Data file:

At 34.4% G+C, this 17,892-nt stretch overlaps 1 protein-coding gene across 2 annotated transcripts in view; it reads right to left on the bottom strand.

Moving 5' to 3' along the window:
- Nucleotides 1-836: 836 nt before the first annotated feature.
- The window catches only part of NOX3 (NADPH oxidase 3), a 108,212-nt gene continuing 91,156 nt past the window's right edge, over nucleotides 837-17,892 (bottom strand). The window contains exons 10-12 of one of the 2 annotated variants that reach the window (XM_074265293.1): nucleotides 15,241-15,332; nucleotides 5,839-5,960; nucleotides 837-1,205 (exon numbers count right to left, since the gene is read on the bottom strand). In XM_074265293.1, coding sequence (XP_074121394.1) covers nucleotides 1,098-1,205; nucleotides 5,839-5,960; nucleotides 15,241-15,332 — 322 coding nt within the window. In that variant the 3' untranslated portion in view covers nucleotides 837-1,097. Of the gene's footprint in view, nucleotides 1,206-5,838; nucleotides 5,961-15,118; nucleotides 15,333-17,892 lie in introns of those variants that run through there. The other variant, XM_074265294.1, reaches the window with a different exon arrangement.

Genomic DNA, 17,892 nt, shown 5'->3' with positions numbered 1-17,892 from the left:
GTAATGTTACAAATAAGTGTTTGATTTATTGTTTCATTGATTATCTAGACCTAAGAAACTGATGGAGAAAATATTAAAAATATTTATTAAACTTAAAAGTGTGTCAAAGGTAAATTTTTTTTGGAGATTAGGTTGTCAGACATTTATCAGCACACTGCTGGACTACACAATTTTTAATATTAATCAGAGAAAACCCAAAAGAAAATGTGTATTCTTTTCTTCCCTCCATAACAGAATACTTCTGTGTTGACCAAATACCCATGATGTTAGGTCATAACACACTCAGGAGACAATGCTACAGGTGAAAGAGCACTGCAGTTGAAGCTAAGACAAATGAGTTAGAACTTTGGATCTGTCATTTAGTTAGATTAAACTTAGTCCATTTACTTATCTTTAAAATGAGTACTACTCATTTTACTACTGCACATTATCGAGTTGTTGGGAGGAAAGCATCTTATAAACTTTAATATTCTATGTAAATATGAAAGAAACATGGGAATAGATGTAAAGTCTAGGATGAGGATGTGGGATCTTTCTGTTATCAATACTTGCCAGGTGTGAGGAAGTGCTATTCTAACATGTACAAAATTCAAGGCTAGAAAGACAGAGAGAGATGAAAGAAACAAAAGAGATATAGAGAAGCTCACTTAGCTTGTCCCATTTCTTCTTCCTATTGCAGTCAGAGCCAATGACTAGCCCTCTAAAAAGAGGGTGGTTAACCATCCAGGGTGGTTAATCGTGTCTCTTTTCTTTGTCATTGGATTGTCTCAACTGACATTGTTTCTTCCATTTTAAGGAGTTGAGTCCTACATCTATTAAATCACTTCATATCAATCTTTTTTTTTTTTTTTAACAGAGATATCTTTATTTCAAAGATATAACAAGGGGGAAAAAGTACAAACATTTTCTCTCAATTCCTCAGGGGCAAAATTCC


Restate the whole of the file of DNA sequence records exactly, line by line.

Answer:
At 34.4% G+C, this 17,892-nt stretch overlaps 1 protein-coding gene across 2 annotated transcripts in view; it reads right to left on the bottom strand.

Moving 5' to 3' along the window:
- Nucleotides 1-836: 836 nt before the first annotated feature.
- The window catches only part of NOX3 (NADPH oxidase 3), a 108,212-nt gene continuing 91,156 nt past the window's right edge, over nucleotides 837-17,892 (bottom strand). The window contains exons 10-12 of one of the 2 annotated variants that reach the window (XM_074265293.1): nucleotides 15,241-15,332; nucleotides 5,839-5,960; nucleotides 837-1,205 (exon numbers count right to left, since the gene is read on the bottom strand). In XM_074265293.1, coding sequence (XP_074121394.1) covers nucleotides 1,098-1,205; nucleotides 5,839-5,960; nucleotides 15,241-15,332 — 322 coding nt within the window. In that variant the 3' untranslated portion in view covers nucleotides 837-1,097. Of the gene's footprint in view, nucleotides 1,206-5,838; nucleotides 5,961-15,118; nucleotides 15,333-17,892 lie in introns of those variants that run through there. The other variant, XM_074265294.1, reaches the window with a different exon arrangement.

Genomic DNA, 17,892 nt, shown 5'->3' with positions numbered 1-17,892 from the left:
GTAATGTTACAAATAAGTGTTTGATTTATTGTTTCATTGATTATCTAGACCTAAGAAACTGATGGAGAAAATATTAAAAATATTTATTAAACTTAAAAGTGTGTCAAAGGTAAATTTTTTTTGGAGATTAGGTTGTCAGACATTTATCAGCACACTGCTGGACTACACAATTTTTAATATTAATCAGAGAAAACCCAAAAGAAAATGTGTATTCTTTTCTTCCCTCCATAACAGAATACTTCTGTGTTGACCAAATACCCATGATGTTAGGTCATAACACACTCAGGAGACAATGCTACAGGTGAAAGAGCACTGCAGTTGAAGCTAAGACAAATGAGTTAGAACTTTGGATCTGTCATTTAGTTAGATTAAACTTAGTCCATTTACTTATCTTTAAAATGAGTACTACTCATTTTACTACTGCACATTATCGAGTTGTTGGGAGGAAAGCATCTTATAAACTTTAATATTCTATGTAAATATGAAAGAAACATGGGAATAGATGTAAAGTCTAGGATGAGGATGTGGGATCTTTCTGTTATCAATACTTGCCAGGTGTGAGGAAGTGCTATTCTAACATGTACAAAATTCAAGGCTAGAAAGACAGAGAGAGATGAAAGAAACAAAAGAGATATAGAGAAGCTCACTTAGCTTGTCCCATTTCTTCTTCCTATTGCAGTCAGAGCCAATGACTAGCCCTCTAAAAAGAGGGTGGTTAACCATCCAGGGTGGTTAATCGTGTCTCTTTTCTTTGTCATTGGATTGTCTCAACTGACATTGTTTCTTCCATTTTAAGGAGTTGAGTCCTACATCTATTAAATCACTTCATATCAATCTTTTTTTTTTTTTTTAACAGAGATATCTTTATTTCAAAGATATAACAAGGGGGAAAAAGTACAAACATTTTCTCTCAATTCCTCAGGGGCAAAATTCC